§ [The Question was as follows:
§ To ask Her Majesty's Government whether they are aware of the widespread apprehension about the future treatment of Buckland Woods in the Dartmoor National Park, and what steps are being taken to ensure that such treatment is in accordance with the requirement of a National Park, which should aim at safeguarding—so far as is reasonably possible—the existing character of the landscape and corresponding facilities for recreational enjoyment.]
My Lords, Her Majesty's Government and my right honourable friend the Minister of Housing and Local Government are very much aware of the situation at Buckland Woods and of the fact that widespread interest has been taken over this woodland feature in the Dartmoor National Park.
489 With regard to the second part of the noble Lord's Question, as to what steps are being taken, my right honourable friend is consulting the Forestry Commission and the National Parks Commission who are re-examining the proposals with all parties concerned. A meeting on the ground will take place about the middle of March. Representatives of the interests concerned will attend, namely, the owners, the Forestry Commission, the local planning authority—in this case the Dartmoor National Park Committee—and the National Parks Commission. The owners of this 450-acre wood have already made considerable sacrifices to meet some of the proposals of the National Parks Commission. The Forestry Commissioners have given an additional undertaking that they themselves will consult with the Minister of Housing and Local Government and the National Parks Commission upon the terms of any dedication covenant that may be entered into between them and the owner of Buckland Woods. The presence of the National Parks Commission at these discussions will, I feel sure, satisfy the noble Lord that my right honourable friend is taking fully into account the considerations he mentions in his Question.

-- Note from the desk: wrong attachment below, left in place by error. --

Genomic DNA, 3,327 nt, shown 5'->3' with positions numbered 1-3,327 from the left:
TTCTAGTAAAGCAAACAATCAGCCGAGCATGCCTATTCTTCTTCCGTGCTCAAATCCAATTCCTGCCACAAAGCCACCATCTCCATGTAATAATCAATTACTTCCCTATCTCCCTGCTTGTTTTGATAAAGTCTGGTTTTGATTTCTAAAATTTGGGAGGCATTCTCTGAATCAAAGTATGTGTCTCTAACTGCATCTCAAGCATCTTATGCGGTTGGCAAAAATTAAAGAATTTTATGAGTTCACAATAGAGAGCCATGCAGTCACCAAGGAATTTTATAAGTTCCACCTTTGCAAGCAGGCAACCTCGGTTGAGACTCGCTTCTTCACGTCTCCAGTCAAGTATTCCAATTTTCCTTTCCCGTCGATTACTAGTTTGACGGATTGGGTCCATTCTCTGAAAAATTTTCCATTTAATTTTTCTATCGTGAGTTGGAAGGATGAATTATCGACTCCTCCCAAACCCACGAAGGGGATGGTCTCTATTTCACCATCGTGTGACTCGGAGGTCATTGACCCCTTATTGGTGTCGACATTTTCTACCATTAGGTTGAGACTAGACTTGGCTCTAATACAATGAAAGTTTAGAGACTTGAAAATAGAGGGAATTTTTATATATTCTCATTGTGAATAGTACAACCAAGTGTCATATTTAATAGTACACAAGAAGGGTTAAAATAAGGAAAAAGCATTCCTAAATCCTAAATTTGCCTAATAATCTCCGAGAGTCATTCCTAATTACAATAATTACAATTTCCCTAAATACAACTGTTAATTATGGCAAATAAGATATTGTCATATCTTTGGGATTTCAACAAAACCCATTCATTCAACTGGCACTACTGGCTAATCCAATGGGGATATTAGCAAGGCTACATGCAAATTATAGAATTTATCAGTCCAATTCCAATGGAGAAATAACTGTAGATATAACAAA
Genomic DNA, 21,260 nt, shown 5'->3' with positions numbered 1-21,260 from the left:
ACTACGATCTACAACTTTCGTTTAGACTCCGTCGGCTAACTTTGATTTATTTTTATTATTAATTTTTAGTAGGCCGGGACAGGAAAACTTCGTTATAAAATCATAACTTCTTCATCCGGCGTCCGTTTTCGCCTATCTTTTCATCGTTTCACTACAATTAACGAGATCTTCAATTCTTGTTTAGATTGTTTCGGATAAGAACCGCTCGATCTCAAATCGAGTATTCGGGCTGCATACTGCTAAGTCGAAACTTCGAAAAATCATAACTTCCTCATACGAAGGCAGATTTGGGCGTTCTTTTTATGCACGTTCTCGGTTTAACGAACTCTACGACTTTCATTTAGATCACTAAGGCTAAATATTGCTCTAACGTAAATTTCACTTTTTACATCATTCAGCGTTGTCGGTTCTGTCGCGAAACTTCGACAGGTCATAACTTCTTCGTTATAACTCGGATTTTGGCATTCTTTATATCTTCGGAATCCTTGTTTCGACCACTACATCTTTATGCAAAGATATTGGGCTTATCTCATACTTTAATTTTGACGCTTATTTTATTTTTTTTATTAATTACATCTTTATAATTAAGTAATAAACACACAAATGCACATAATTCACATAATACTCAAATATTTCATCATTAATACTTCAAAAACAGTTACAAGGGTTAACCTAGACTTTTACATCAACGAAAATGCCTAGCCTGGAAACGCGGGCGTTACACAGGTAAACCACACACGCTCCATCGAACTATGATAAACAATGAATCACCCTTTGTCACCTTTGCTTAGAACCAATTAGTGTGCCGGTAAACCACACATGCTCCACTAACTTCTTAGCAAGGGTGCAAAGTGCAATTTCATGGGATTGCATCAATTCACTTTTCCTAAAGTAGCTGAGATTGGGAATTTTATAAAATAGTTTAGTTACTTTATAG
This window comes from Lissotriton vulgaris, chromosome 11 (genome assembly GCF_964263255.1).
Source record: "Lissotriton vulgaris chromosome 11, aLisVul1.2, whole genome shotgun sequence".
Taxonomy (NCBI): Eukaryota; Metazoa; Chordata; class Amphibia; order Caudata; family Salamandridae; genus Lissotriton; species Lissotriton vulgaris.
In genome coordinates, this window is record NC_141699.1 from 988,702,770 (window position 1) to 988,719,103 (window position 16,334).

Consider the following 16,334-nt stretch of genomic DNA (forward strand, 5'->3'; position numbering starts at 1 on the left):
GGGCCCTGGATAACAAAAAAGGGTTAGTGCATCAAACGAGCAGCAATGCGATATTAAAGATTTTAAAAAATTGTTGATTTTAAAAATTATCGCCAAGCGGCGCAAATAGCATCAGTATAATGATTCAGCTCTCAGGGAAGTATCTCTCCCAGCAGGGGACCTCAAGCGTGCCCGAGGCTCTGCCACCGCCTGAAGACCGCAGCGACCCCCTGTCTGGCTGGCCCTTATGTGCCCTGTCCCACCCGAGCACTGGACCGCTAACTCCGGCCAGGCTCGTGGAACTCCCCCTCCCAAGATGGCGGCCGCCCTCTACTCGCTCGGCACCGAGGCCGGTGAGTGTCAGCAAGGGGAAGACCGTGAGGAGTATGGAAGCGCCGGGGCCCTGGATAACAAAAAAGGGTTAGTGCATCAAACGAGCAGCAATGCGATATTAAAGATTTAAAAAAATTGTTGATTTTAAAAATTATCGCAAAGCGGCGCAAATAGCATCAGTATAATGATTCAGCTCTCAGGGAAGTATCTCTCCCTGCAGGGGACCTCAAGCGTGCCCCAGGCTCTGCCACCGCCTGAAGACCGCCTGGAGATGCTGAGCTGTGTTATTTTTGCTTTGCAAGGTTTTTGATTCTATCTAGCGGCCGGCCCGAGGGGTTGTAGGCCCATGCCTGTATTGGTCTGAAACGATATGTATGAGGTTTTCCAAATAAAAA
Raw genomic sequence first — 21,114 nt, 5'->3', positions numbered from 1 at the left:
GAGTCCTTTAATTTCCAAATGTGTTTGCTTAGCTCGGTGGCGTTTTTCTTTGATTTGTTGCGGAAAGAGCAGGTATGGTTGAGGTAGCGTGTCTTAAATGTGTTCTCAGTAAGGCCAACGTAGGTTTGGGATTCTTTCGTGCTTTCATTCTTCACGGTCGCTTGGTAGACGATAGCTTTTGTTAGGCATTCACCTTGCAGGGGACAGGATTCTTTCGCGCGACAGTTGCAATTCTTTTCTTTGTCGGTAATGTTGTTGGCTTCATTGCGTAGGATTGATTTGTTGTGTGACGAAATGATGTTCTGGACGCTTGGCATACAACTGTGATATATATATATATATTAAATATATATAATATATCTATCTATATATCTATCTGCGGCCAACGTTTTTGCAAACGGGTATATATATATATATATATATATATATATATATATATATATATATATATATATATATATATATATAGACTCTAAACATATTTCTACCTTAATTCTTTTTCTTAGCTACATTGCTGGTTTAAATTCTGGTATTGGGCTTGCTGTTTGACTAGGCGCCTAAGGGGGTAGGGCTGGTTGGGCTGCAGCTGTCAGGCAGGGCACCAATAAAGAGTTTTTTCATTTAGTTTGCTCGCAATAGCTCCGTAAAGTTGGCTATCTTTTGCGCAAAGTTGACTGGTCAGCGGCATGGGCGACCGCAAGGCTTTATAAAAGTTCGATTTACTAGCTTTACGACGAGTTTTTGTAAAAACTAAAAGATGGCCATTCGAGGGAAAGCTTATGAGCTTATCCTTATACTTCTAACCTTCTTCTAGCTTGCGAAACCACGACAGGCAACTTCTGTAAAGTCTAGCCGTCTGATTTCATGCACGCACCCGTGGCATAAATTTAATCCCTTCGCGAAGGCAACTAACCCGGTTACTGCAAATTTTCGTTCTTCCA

§ LORD CHORLEY
My Lords, I beg to thank the Minister for his reply, which is encouraging as far as it goes. May we take it that the Minister's own interest is engaged in this matter, and that every effort will be made by the Government to see that this wood is not seriously disfigured and that, if necessary, an inquiry will be held at which representations can be made by those interested in the preservation of the amenities?
My Lords, I think I made it clear in my reply that my right honourable friend is indeed interested and this meeting of all parties concerned, including the National Parks Commission representatives, should make that point very clear.